The 2017 Leadoff Experiment and the Backdrop of Cubs Leadoff History

“Anthony loves batting leadoff!”

Anthony Rizzo, upon homering for the second day in a row

There are a lot of skills that go into becoming the greatest leadoff hitter of all time. And it’s comforting to know Rizzo has already mastered referring to himself in the third person.

Until the big first baseman took over this week, the leadoff spot had been an offensive black hole for the Cubs. There have been myriad debates all over this site about what lay behind this trouble, but it turns out that the cause was remarkably simple:

In every single game this year, the team has filled the leadoff spot with a hitter wearing a Cubs uniform. And in 2017, that’s just not a good idea. Cubs leadoff batters had amassed a WRC+ of 92 until Joe Maddon threw up his hands and placed Rizzo at the top of the order. It’s far from the only problem with the offense this year, but it is definitely one of the most prominent ones.

Like a band auditioning new lead singers before hitting the road, the Cubs have gone through several players hoping that they could find someone on their roster who could adequately replace Dexter Fowler’s most impressive 2016 production. But no matter who Maddon has penciled into the top spot, he might as well have written “Sammy Hagar.”

And unfortunately, this is part of a Cubs tradition dating back more than 30 years. Because when you look at all of the disappointing Cub teams that followed playoff runs in our lifetime, one of the things they all have in common is a massive dropoff in performance from the leadoff spot.

This most unwelcome heritage had its origin on the heels of Bob Dernier’s exceptional 1984 season—a year in which he amassed a career high 2.1 WARP thanks to a .356 OBP, 63 walks, and 45 stolen bases in 62 attempts. Dernier was enough of a game changer for the Division Champs to earn the sobriquet “White Lightning”—the first time in baseball history a player had been nicknamed after a bottle of Axe Body Spray.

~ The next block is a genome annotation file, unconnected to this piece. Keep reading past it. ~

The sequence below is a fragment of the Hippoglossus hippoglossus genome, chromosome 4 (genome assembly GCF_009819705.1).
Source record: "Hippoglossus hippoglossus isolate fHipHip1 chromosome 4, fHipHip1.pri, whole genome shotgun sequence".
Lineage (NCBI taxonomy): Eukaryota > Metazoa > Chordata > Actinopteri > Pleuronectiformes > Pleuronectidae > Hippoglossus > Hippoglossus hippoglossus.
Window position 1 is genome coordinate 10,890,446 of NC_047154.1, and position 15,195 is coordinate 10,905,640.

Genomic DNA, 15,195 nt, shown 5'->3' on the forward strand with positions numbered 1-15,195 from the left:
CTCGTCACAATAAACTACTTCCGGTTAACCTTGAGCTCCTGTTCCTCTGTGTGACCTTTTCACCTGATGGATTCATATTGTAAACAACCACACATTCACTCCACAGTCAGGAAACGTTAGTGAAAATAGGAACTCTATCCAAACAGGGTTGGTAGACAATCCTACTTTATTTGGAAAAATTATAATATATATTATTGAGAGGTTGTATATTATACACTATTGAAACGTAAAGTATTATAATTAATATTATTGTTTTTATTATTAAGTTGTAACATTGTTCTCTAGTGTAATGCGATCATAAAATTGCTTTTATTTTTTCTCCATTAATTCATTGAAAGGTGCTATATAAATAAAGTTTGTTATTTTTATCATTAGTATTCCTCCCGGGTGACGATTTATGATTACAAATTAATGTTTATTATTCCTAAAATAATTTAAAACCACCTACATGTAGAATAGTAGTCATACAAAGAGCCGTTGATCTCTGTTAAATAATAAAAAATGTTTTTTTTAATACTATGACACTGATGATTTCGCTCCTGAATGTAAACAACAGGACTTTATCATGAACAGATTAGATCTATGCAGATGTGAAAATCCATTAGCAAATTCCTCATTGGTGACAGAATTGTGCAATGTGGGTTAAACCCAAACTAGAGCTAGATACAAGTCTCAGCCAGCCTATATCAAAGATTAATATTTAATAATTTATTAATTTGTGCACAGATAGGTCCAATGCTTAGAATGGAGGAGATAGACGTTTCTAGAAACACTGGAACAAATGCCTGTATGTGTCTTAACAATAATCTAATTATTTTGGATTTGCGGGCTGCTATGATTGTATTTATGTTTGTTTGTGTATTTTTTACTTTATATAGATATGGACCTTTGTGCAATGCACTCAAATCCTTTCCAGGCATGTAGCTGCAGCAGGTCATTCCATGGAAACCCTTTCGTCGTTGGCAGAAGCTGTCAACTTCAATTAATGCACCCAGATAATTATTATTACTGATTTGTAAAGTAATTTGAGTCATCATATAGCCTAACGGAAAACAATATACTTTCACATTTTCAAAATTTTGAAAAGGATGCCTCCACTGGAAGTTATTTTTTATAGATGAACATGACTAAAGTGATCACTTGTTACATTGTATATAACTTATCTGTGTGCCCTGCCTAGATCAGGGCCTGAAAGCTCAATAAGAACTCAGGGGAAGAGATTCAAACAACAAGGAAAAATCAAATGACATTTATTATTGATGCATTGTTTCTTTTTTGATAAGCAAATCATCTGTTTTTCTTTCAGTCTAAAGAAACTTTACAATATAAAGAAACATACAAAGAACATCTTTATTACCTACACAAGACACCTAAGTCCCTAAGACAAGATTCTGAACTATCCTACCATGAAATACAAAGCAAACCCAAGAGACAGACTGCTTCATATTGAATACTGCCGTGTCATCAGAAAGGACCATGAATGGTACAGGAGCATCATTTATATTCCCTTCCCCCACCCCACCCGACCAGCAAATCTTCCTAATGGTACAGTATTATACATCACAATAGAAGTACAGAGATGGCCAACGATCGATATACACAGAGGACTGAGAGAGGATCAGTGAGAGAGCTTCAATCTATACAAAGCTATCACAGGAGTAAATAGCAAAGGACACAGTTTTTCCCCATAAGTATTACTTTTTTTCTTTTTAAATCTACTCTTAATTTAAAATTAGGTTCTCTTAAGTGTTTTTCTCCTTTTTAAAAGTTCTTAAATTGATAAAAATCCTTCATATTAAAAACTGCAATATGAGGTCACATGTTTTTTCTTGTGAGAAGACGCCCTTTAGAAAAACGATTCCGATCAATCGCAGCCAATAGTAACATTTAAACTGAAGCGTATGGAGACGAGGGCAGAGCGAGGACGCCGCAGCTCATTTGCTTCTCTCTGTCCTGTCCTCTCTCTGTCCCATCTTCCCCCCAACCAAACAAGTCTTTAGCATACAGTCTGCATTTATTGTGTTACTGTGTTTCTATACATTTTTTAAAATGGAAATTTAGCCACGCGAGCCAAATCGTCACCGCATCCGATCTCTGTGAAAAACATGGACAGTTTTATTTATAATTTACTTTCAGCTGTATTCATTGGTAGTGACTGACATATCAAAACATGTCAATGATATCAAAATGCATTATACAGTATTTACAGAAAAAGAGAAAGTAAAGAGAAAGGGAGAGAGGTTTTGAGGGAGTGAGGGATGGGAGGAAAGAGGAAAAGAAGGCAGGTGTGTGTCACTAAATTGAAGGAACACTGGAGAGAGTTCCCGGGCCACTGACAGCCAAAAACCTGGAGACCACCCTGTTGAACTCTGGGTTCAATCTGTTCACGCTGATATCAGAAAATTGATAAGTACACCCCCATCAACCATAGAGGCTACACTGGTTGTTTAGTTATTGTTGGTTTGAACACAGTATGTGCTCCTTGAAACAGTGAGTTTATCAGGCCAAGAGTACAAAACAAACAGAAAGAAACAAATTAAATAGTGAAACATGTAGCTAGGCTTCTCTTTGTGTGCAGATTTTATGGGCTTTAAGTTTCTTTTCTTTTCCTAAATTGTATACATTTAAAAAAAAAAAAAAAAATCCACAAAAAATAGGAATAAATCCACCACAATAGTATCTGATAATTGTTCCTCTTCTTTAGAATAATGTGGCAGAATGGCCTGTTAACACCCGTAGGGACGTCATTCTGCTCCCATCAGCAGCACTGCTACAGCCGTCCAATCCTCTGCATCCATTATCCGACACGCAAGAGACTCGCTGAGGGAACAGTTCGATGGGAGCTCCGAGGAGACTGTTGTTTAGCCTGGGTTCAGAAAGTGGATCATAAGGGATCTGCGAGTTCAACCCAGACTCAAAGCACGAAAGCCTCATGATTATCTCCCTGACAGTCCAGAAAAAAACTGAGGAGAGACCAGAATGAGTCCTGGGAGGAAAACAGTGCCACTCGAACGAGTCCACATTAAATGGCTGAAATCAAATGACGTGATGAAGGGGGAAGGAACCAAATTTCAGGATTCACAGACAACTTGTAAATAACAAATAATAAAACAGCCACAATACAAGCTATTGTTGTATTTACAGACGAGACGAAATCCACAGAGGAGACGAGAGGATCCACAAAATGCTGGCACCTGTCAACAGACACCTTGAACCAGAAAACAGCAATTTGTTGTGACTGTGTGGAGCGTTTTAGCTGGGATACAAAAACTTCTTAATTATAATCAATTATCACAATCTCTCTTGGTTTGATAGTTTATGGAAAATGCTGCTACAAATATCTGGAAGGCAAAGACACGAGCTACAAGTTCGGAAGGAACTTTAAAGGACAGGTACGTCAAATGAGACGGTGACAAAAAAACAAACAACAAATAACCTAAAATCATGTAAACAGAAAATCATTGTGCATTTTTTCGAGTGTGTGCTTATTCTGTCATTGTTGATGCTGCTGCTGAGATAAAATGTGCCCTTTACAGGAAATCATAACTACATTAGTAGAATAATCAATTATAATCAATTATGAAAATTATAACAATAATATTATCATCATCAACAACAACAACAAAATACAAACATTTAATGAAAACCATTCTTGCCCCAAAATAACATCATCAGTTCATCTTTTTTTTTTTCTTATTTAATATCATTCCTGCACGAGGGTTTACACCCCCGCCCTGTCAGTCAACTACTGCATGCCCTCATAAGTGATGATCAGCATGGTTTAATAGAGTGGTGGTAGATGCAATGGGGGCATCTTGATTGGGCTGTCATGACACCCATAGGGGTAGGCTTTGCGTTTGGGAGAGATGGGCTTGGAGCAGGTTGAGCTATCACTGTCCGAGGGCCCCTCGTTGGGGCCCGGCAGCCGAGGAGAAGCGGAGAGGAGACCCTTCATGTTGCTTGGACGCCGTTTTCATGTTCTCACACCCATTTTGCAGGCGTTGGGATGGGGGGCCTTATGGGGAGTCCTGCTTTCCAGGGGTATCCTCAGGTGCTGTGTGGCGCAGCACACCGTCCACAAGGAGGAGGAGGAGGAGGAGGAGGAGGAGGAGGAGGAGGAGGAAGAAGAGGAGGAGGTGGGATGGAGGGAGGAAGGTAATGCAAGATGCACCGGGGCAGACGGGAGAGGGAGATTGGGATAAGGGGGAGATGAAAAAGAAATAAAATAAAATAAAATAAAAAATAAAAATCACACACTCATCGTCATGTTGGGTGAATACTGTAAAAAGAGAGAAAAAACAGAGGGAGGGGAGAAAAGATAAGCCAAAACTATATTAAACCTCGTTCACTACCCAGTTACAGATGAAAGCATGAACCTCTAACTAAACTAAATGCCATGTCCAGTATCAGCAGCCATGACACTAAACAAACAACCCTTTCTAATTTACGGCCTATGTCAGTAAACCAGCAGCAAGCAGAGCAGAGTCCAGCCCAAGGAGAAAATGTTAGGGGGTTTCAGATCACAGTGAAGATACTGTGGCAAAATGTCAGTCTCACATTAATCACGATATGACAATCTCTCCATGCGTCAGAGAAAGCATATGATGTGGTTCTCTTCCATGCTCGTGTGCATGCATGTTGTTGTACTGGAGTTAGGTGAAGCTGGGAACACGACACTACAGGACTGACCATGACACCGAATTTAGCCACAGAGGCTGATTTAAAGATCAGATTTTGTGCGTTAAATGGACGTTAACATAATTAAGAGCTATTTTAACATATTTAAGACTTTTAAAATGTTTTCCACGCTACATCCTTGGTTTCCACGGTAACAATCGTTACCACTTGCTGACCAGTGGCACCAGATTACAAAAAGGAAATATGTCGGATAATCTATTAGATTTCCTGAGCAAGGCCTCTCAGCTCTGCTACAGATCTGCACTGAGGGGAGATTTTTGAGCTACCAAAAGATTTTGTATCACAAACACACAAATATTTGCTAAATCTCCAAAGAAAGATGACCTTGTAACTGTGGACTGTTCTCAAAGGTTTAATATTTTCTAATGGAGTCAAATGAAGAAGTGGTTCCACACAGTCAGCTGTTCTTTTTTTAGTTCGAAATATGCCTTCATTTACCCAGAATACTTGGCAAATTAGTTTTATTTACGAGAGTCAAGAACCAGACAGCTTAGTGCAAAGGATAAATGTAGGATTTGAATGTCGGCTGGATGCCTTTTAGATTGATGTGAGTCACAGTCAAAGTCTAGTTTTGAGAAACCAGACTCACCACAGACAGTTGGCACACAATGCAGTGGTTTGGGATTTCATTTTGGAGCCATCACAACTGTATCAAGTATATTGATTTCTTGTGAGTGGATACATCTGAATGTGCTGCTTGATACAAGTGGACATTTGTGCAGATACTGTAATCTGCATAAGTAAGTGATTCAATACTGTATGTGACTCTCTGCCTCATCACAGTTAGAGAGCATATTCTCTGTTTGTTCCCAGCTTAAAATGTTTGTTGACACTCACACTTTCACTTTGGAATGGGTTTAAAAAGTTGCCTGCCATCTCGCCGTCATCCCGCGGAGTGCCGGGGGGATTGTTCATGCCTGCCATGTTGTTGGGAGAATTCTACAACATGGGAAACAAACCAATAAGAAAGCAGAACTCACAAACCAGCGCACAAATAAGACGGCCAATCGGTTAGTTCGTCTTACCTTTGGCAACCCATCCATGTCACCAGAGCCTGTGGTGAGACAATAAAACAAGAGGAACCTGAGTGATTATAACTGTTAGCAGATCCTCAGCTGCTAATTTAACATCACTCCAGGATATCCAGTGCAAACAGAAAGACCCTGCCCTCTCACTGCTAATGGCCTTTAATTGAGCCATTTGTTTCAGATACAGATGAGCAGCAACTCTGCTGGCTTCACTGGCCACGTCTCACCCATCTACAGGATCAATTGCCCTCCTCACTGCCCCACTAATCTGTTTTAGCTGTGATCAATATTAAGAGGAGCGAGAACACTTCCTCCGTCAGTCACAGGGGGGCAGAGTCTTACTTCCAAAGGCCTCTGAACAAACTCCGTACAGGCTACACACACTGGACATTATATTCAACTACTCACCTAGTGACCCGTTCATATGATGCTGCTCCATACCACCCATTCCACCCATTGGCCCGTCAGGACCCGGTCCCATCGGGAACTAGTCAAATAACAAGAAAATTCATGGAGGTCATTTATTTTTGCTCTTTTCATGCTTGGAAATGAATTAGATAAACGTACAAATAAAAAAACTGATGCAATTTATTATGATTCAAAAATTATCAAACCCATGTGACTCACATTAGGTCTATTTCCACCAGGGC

Unfortunately, Dernier got off to a much slower start in 1985. He was only hitting .263/.324/.320 on June 8 of that year when a foot injury landed him on the disabled list for a month. The only consolation was that he got to miss his team’s 13 game losing streak as by the time he got back on the field; what had been a first place team found itself languishing 7 1/2 games back. Like his team, Dernier would not threaten again, finishing at .254/.315/.316 and 0.9 WARP.

If 1984 was the year where the Cubs leadoff man was one half of the Daily Double, 1985 was like watching that same horse after its owner refused to cast Don Corleone’s godson in his new movie.

That same story played out in 1989 and 1990 with a surprise Rookie of the Year season from Jerome Walton at the top of the order helping to spark the Boys of Zimmer to the most improbable playoff berth in Cubs history. Thanks to a .293 batting average, 24 stolen bases, and a 30 game hitting streak, Walton served as a catalyst for the Cubs offense and helped to set the table for Ryne Sandberg, Mark Grace, and Andre Dawson behind him.

Unfortunately, a look into the advanced statistics showed that Walton’s 1989 wasn’t really the dominant performance that its reputation suggested. Walton only walked 27 times that season, so his somewhat pedestrian .335 OBP was mostly driven by that batting average. Which in itself was propped up by an unsustainable .337 BABIP. Nonetheless, Walton certainly contributed his share to the Division Champs, putting up 1.8 WARP on the year.

With that in mind, it was imperative for Walton to keep his dream season in perspective so that he could put in the effort to hone his skills and get even more production out of his considerable talent in 1990. So how did that work out?

“I thought I’d own Chicago, you know, me and Michael.”

Now, that was probably a bit of hyperbole. I mean, sure, Mike Bielecki also had a good year in ’89 but I wouldn’t say that he owned Chicago…

…wait, that’s not the Michael he was comparing himself to? You mean he thought he was…?


Hoo boy.

During that offseason, Walton apparently embarked on his mission to co-own the city with Michael by eating nothing but McJordan Specials. He showed up to Spring Training overweight and became upset when the front office renewed his contract after negotiations broke down. At this point, Walton wasn’t just a candidate for regression-=-he was running unopposed.

Sure enough, he was a shell of himself in 1990, falling back to the pack with 0.9 WARP and a .263 BA. Most frustrating of all, he’d actually showed growth with his batting eye, walking 50 times to boost his OBP to .350. It was not enough to save him from an 83 OPS+ as the Cubs sank to fourth place.

To this day, there are no plans for a Jerome Walton statue in front of the United Center.